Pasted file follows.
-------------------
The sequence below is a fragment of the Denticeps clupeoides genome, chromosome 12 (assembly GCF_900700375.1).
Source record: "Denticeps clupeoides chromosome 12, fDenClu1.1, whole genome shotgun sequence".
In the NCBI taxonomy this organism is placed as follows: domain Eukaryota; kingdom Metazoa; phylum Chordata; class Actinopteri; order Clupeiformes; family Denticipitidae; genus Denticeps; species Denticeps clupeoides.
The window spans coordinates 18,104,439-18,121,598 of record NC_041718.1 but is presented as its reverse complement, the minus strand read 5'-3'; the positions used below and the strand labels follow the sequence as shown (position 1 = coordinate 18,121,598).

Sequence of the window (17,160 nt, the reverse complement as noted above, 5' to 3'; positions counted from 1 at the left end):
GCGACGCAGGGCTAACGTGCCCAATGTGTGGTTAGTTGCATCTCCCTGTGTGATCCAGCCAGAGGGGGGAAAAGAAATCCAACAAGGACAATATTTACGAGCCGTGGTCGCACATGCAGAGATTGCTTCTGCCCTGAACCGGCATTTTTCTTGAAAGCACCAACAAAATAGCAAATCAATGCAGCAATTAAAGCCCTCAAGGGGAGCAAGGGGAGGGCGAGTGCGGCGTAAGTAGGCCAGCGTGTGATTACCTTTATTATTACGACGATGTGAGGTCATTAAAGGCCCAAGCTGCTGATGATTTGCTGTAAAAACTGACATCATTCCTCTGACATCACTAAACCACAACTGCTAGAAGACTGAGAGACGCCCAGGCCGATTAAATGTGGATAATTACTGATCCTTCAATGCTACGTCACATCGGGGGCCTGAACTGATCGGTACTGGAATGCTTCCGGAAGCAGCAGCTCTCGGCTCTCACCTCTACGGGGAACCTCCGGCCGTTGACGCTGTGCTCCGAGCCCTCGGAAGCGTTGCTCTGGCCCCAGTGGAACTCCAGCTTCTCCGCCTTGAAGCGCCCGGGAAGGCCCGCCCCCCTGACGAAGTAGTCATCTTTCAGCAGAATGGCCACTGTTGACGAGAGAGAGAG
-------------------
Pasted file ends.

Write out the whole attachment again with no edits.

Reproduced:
The sequence below is a fragment of the Denticeps clupeoides genome, chromosome 12 (assembly GCF_900700375.1).
Source record: "Denticeps clupeoides chromosome 12, fDenClu1.1, whole genome shotgun sequence".
In the NCBI taxonomy this organism is placed as follows: domain Eukaryota; kingdom Metazoa; phylum Chordata; class Actinopteri; order Clupeiformes; family Denticipitidae; genus Denticeps; species Denticeps clupeoides.
The window spans coordinates 18,104,439-18,121,598 of record NC_041718.1 but is presented as its reverse complement, the minus strand read 5'-3'; the positions used below and the strand labels follow the sequence as shown (position 1 = coordinate 18,121,598).

Sequence of the window (17,160 nt, the reverse complement as noted above, 5' to 3'; positions counted from 1 at the left end):
GCGACGCAGGGCTAACGTGCCCAATGTGTGGTTAGTTGCATCTCCCTGTGTGATCCAGCCAGAGGGGGGAAAAGAAATCCAACAAGGACAATATTTACGAGCCGTGGTCGCACATGCAGAGATTGCTTCTGCCCTGAACCGGCATTTTTCTTGAAAGCACCAACAAAATAGCAAATCAATGCAGCAATTAAAGCCCTCAAGGGGAGCAAGGGGAGGGCGAGTGCGGCGTAAGTAGGCCAGCGTGTGATTACCTTTATTATTACGACGATGTGAGGTCATTAAAGGCCCAAGCTGCTGATGATTTGCTGTAAAAACTGACATCATTCCTCTGACATCACTAAACCACAACTGCTAGAAGACTGAGAGACGCCCAGGCCGATTAAATGTGGATAATTACTGATCCTTCAATGCTACGTCACATCGGGGGCCTGAACTGATCGGTACTGGAATGCTTCCGGAAGCAGCAGCTCTCGGCTCTCACCTCTACGGGGAACCTCCGGCCGTTGACGCTGTGCTCCGAGCCCTCGGAAGCGTTGCTCTGGCCCCAGTGGAACTCCAGCTTCTCCGCCTTGAAGCGCCCGGGAAGGCCCGCCCCCCTGACGAAGTAGTCATCTTTCAGCAGAATGGCCACTGTTGACGAGAGAGAGAG